Low-grade inflammation mediates the association between the metabolic syndrome and the ankle-arm index (The CODAM study)

M. Jacobs, M.M.J. van Greevenbroek, C.J.H. van der Kallen, I. Ferreira, E.E. Blaak, E.J.M. Feskens, C.G. Schalkwijk, C.D.A. Stehouwer

Research output: Contribution to journalAbstractAcademic

Abstract

Background: The Metabolic Syndrome (MetS) is associated with CHD and this association may be related to low-grade inflammation. The metabolic syndrome may also be related to peripheral arterial dysfunction although this relation has not been described extensively. Low-grade inflammation has been implicated in peripheral arterial dysfunction as well. Aims: To determine associations between the metabolic syndrome and ankle-arm index (AAIx; an available and reproducible method for the detection of peripheral arterial dysfunction) and to address the role of low-grade inflammation therein. Materials and methods: The study population consisted of 574 subjects (age: 59.6 + 7.0 years, 61.3% men, 54.7% MetS; NCEP-ATP 2005 criteria) from the Cohort Study Diabetes and Atherosclerosis (CODAM) cohort, who were invited from a large population based cohort on basis of an elevated risk for type 2 diabetes and cardiovascular diseases. The AAIx was calculated by dividing the highest of the ankle pressures (a. dorsalis pedis or a. tibialis) in either leg by the highest pressure at the brachial artery. The following inflammatory markers were measured in fasting plasma: C-reactive protein (CRP), IL6, soluble vascular cell adhesion molecule, soluble intercellular adhesion molecule (sICAM) and serum amyloid A. For each inflammation marker the Z-score was calculated and an inflammation score was then calculated as the average of the Z-scores of the five inflammation markers listed above. Multiple linear regression analyses were used to determine associations between the metabolic syndrome and low-grade inflammation on the one hand, and the AAIx on the other. Results: The metabolic syndrome was associated with the AAIx (Beta [ß] = -0.02, 95%CI: -0.04; -0.002, P = 0.03). Adjustment for age, sex and smoking did not change this association. Inflammation markers that were associated with the AAIx were CRP (ß = -0.04, 95%CI: -0.06; -0.01, P = 0.002), IL6 (ß =-0.05, 95%CI: -0.08; -0.02, P = 0.002), and sICAM (ß = -0.10, 95%CI: -0.17;-0.02, P = 0.017), all adjusted for age, sex and smoking. When both the metabolic syndrome and the inflammation score were included in the linear regression model, the metabolic syndrome was no longer associated with AAIx, but the association between inflammation and the AAIx remained (ßMetS= -0.01, 95%CI: -0.03; 0.01 P = 0.19; ßinflammation= -0.02, 95%CI: -0.04; -0.01 P = 0.002, adjusted for age, sex, smoking). Conclusion: Subjects with the metabolic syndrome show greater levels of peripheral arterial dysfunction (as expressed by AAIx). Importantly, chronic low-grade inflammation mediated, in a great deal, that association, and was independently associated with AAIx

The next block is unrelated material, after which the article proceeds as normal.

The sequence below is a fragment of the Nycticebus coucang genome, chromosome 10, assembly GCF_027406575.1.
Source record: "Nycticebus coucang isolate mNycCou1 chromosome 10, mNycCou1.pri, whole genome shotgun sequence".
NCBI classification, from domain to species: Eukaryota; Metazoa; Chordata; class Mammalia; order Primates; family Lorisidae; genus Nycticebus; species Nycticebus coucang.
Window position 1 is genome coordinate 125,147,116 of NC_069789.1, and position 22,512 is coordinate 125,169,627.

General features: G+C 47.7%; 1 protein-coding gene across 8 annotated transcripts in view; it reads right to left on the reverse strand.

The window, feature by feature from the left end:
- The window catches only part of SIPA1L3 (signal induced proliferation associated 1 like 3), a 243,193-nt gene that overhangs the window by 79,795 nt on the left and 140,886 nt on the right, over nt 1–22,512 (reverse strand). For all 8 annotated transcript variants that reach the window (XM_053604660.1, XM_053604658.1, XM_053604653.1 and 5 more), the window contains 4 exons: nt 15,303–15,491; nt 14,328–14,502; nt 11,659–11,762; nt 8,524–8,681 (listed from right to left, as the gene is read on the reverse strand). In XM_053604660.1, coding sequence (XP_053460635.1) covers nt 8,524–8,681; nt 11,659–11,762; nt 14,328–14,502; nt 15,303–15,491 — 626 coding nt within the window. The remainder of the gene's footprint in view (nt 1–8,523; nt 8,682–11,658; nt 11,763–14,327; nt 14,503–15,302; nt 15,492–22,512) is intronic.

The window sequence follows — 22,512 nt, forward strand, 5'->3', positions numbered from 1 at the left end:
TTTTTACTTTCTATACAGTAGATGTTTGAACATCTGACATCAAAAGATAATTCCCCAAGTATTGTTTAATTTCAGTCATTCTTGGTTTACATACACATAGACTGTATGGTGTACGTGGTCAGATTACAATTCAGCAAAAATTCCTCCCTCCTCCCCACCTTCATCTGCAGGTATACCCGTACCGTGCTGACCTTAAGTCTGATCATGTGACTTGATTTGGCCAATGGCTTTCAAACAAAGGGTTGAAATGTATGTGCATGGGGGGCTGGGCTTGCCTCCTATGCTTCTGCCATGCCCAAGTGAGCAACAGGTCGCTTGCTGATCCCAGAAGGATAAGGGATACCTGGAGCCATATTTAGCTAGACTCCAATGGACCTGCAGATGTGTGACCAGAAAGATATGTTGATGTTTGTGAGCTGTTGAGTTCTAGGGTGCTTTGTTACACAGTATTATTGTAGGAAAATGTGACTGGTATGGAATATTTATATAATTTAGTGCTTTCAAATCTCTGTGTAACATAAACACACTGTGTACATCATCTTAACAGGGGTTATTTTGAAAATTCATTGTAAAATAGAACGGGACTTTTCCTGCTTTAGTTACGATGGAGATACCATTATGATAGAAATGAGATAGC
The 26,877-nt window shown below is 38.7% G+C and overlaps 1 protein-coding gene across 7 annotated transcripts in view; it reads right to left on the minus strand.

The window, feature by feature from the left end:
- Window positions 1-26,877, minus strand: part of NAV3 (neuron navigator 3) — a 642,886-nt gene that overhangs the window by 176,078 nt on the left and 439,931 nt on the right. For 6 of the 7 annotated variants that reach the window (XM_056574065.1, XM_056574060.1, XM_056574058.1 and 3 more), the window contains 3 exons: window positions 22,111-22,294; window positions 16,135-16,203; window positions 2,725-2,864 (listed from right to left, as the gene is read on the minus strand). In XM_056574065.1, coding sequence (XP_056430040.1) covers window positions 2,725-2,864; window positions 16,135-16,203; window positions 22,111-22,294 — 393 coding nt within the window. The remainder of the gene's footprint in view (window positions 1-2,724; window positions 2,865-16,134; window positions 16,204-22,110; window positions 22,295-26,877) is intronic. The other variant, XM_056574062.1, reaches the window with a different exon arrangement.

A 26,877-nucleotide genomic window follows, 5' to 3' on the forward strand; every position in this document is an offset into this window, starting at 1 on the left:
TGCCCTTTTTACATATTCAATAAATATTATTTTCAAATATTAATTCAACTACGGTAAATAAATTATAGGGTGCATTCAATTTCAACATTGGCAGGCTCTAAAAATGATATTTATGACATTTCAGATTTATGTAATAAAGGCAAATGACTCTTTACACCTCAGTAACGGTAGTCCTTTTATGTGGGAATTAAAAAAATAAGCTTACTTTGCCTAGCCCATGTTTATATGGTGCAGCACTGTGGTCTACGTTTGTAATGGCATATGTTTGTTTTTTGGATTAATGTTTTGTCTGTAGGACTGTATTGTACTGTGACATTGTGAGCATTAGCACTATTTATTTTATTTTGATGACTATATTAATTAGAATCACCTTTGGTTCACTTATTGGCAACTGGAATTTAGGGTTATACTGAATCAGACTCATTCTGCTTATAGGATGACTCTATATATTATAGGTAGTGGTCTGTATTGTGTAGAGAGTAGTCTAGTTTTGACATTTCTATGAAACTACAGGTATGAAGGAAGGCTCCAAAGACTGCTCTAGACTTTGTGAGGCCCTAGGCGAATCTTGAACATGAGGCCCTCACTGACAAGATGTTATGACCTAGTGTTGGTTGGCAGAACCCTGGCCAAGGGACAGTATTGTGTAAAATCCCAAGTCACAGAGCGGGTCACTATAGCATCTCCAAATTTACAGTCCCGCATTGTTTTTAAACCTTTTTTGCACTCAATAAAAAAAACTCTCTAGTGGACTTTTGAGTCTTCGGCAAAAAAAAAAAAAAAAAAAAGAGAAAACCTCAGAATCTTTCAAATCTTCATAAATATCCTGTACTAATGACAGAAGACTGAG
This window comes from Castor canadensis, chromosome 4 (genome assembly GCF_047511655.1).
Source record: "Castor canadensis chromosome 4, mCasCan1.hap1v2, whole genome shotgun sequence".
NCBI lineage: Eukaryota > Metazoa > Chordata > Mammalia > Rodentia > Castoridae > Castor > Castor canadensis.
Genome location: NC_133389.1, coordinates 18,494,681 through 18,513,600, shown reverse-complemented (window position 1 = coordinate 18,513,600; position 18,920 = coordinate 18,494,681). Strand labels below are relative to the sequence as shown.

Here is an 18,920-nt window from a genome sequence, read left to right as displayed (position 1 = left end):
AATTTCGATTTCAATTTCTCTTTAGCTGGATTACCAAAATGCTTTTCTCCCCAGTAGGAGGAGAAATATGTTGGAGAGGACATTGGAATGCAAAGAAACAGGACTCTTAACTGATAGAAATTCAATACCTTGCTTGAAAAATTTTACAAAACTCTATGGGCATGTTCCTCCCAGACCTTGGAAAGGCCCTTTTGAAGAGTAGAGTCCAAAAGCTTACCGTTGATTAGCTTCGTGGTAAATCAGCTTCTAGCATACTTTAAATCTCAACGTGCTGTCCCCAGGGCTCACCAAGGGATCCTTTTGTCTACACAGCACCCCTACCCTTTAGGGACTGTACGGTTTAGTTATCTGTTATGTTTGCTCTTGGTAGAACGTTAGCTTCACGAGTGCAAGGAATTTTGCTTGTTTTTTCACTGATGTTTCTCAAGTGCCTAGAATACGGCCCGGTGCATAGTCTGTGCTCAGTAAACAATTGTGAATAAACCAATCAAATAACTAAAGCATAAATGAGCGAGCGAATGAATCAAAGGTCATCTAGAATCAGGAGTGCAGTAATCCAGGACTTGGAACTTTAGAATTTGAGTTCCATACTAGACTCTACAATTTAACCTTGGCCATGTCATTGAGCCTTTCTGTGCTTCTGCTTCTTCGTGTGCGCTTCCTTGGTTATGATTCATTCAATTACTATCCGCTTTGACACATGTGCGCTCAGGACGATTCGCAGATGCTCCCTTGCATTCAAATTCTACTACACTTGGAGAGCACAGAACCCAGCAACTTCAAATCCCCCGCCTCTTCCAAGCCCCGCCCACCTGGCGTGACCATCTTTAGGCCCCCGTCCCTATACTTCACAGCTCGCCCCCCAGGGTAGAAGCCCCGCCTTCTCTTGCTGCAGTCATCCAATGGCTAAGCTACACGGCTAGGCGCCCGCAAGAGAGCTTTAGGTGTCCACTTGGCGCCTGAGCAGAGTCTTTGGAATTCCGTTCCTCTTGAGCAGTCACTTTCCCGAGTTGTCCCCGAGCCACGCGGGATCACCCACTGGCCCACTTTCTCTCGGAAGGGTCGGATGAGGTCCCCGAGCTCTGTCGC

Original languageEnglish
Pages (from-to)S162-S162
JournalDiabetologia
Volume51
Issue number1
Publication statusPublished - 2008

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